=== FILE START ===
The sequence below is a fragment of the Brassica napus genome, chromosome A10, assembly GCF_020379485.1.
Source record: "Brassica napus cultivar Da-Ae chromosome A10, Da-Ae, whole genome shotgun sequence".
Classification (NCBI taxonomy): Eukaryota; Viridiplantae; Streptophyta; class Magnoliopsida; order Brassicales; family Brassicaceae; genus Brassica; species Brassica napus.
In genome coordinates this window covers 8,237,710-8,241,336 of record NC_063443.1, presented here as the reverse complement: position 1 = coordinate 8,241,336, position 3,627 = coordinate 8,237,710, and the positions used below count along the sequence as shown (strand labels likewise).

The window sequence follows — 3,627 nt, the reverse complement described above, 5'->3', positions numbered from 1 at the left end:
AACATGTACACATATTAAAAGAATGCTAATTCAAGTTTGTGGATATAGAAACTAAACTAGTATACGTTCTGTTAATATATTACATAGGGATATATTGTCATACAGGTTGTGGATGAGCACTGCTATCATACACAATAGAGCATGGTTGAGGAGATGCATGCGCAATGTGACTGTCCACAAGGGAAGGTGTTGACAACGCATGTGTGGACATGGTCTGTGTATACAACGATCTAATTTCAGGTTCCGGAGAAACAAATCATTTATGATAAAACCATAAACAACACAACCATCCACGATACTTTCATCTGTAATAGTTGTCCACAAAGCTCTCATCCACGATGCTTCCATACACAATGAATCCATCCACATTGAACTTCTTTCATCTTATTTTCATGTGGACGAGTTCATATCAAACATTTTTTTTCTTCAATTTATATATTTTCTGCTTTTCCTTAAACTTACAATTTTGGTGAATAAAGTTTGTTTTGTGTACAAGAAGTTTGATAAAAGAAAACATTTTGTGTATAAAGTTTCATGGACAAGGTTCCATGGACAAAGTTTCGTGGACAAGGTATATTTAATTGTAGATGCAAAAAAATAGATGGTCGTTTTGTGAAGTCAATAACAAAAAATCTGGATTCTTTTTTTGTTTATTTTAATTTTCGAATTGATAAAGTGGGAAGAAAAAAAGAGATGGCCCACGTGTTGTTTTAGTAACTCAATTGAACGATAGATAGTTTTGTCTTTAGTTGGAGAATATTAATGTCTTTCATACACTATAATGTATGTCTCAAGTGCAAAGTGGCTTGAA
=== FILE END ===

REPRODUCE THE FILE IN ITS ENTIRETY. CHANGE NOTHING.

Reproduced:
The sequence below is a fragment of the Brassica napus genome, chromosome A10, assembly GCF_020379485.1.
Source record: "Brassica napus cultivar Da-Ae chromosome A10, Da-Ae, whole genome shotgun sequence".
Classification (NCBI taxonomy): Eukaryota; Viridiplantae; Streptophyta; class Magnoliopsida; order Brassicales; family Brassicaceae; genus Brassica; species Brassica napus.
In genome coordinates this window covers 8,237,710-8,241,336 of record NC_063443.1, presented here as the reverse complement: position 1 = coordinate 8,241,336, position 3,627 = coordinate 8,237,710, and the positions used below count along the sequence as shown (strand labels likewise).

The window sequence follows — 3,627 nt, the reverse complement described above, 5'->3', positions numbered from 1 at the left end:
AACATGTACACATATTAAAAGAATGCTAATTCAAGTTTGTGGATATAGAAACTAAACTAGTATACGTTCTGTTAATATATTACATAGGGATATATTGTCATACAGGTTGTGGATGAGCACTGCTATCATACACAATAGAGCATGGTTGAGGAGATGCATGCGCAATGTGACTGTCCACAAGGGAAGGTGTTGACAACGCATGTGTGGACATGGTCTGTGTATACAACGATCTAATTTCAGGTTCCGGAGAAACAAATCATTTATGATAAAACCATAAACAACACAACCATCCACGATACTTTCATCTGTAATAGTTGTCCACAAAGCTCTCATCCACGATGCTTCCATACACAATGAATCCATCCACATTGAACTTCTTTCATCTTATTTTCATGTGGACGAGTTCATATCAAACATTTTTTTTCTTCAATTTATATATTTTCTGCTTTTCCTTAAACTTACAATTTTGGTGAATAAAGTTTGTTTTGTGTACAAGAAGTTTGATAAAAGAAAACATTTTGTGTATAAAGTTTCATGGACAAGGTTCCATGGACAAAGTTTCGTGGACAAGGTATATTTAATTGTAGATGCAAAAAAATAGATGGTCGTTTTGTGAAGTCAATAACAAAAAATCTGGATTCTTTTTTTGTTTATTTTAATTTTCGAATTGATAAAGTGGGAAGAAAAAAAGAGATGGCCCACGTGTTGTTTTAGTAACTCAATTGAACGATAGATAGTTTTGTCTTTAGTTGGAGAATATTAATGTCTTTCATACACTATAATGTATGTCTCAAGTGCAAAGTGGCTTGAA